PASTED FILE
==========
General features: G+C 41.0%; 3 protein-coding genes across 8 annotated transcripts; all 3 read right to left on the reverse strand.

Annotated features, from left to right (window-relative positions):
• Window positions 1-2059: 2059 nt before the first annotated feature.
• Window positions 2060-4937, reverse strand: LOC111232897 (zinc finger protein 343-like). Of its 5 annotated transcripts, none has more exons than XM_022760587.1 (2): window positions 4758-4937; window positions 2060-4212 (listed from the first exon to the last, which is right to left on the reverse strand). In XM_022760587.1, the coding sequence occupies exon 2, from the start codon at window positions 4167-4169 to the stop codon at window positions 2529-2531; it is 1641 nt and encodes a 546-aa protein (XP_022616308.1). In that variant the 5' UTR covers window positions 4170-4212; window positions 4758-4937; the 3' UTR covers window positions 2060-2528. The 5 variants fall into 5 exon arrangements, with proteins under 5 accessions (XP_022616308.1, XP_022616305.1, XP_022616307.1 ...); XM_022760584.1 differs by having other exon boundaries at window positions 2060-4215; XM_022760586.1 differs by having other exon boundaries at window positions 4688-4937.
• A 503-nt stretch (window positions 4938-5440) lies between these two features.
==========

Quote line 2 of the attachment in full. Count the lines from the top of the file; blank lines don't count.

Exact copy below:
Annotated features, from left to right (window-relative positions):